Demand response reduces overall energy usage, but the magnitude of the reduction depends on whether the technologies are developed and deployed with efficiency in mind.
Yes, We Have No Negawatts
When you sell demand response back to the grid, how much capacity are you now not buying?
PLCs (the “over-performers”). And such customers might well be found. A new and growing company, for example, might post a strong increase in consumption from year one to year two, driving its current demand far above its PLC. Another might have cut its year-one demand far below its usual level, simply by trimming its peak consumption during the hottest days of the prior summer—the coincident peak days that determine PLC under the PJM construct—under the common strategy known as peak shaving, employed when possible by large industrial customers, especially those who run batch processes that can be rescheduled, and often for no other reason than to reduce the retail capacity charge on monthly utility bills.
Hess Corp. explained how easy it all was:
“A CSP may contract with a Peak Load Shaver [the over-performing customer] for 20 MW. The PLS has a 10 MW PLC. That CSP then goes out and enrolls 10 1-MW customers … (that is, their PLC is greater than their expected performance). PJM calls an event. The PLS provides a 20-MW load drop. The remaining 1-MW customers do nothing. The CSP gets credit for 20 MW because the Peak Load Shaver covered the remaining customers’ obligations.” (See, Post-Technical Conference Comments of Hess Corp., p.5, FERC Docket EL11-3322, filed August 15, 2011.)
“The result,” wrote PJM and the IMM in their joint statement, “is that the CSP is paid twice for a single load reduction, thus double counting the value of the compliance.”
And not only that: this arbitrage would create the appearance of a greater supply of capacity in the RPM market than would actually exist, threatening reliability, because the over-performer would be earning credit for backing off demand and supposedly freeing up capacity for others—phantom capacity that had never been reserved for it in the first place.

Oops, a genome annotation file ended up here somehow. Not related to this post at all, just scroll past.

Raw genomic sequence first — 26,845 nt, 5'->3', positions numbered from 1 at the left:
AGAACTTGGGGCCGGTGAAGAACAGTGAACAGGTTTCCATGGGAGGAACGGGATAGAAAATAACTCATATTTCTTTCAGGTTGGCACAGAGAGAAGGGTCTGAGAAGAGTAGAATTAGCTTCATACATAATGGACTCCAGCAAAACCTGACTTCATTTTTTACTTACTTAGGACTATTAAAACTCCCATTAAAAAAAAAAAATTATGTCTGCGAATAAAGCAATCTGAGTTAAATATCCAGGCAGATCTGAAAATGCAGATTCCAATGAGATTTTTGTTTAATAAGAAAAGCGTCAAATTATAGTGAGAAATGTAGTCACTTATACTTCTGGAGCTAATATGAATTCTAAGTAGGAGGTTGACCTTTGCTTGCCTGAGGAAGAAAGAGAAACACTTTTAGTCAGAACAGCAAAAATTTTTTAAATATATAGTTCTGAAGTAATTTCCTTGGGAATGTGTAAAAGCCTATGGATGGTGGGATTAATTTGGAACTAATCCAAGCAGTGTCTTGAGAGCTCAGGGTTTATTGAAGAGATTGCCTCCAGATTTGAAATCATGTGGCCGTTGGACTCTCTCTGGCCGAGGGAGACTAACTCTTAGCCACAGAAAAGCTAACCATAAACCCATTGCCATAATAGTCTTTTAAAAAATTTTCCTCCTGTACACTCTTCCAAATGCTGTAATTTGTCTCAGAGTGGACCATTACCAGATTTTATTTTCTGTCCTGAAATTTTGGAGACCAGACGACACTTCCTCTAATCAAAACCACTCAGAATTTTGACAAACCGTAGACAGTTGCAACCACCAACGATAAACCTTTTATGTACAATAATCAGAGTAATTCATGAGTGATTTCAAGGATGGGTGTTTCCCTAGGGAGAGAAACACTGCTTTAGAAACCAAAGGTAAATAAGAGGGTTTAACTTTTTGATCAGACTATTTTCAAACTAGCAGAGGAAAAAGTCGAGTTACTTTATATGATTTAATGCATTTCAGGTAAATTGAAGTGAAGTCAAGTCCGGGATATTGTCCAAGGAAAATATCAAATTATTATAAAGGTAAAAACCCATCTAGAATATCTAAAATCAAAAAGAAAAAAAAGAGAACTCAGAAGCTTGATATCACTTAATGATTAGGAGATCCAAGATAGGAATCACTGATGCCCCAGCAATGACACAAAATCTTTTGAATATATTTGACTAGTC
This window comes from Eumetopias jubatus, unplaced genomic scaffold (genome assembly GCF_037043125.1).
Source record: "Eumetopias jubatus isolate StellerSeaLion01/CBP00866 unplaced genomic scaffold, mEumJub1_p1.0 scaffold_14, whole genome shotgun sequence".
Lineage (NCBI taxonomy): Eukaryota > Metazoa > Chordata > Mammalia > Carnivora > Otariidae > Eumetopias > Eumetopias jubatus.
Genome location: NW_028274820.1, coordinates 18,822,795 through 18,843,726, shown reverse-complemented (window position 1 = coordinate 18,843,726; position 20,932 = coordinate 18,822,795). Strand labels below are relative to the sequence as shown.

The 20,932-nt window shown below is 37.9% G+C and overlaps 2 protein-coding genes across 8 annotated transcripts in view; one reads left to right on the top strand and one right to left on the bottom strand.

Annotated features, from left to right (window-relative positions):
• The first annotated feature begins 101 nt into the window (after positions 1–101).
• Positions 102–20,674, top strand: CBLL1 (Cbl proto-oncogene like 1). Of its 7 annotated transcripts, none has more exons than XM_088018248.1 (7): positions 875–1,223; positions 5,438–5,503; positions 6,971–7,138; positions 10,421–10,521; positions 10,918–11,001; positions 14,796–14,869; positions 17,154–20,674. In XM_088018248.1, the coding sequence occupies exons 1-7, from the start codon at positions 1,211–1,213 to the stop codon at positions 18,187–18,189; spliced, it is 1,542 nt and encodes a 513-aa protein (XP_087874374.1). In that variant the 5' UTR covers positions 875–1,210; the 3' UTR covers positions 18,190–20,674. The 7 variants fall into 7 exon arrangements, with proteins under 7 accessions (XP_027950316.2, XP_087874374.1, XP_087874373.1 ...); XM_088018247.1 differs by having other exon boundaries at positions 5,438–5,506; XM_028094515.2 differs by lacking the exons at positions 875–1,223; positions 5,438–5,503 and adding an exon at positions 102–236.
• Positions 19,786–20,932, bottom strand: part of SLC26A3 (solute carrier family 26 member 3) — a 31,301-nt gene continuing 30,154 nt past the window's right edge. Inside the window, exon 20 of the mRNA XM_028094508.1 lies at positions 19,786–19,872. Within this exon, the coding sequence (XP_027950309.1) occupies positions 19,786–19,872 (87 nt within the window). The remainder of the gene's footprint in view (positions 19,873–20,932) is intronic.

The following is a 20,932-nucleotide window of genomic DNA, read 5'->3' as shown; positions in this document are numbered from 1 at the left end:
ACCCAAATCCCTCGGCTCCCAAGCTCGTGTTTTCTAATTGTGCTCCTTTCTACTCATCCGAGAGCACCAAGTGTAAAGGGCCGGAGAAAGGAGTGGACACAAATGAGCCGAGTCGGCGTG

Yet only some CSPs had double-counted, according to PJM’s tariff proposal filed in April.
“Most CSPs, do not engage in this practice,” PJM wrote, “because they believe it is inconsistent” with the rules.
Nevertheless, PJM feared that more aggregators soon would begin using the loophole: “They must do so to compete with the CSPs that already measure compliance in this way.”
Marie Pienizaek, CEO of Energy Curtailment Specialists, testified at the FERC’s July conference that diversity of customer performance was “fundamental” to aggregation. But Viridity Energy, a CSP founded by former PJM exec Audrey Zibelman, complained in comments of “performance alchemy” and favored closing the loophole. It warned that “assembly of a portfolio cannot change the measurement of any customer’s capacity performance.” Comverge, another aggregator, denied recruiting any “ghost customers.”
Just before the conference PJM said it had observed that the offending CSPs “appear to target or knowingly engage in recruiting customers with little or no capacity curtail capability.” (Response of PJM to Notice of Topics for Technical Conference, filed July 11, 2011.)
PJM added later that if all CSPs would have engaged in this double-counting for the 2014/15 delivery year, the region would have fallen 4,320 MW short of capacity, forcing PJM to boost the installed capacity requirement in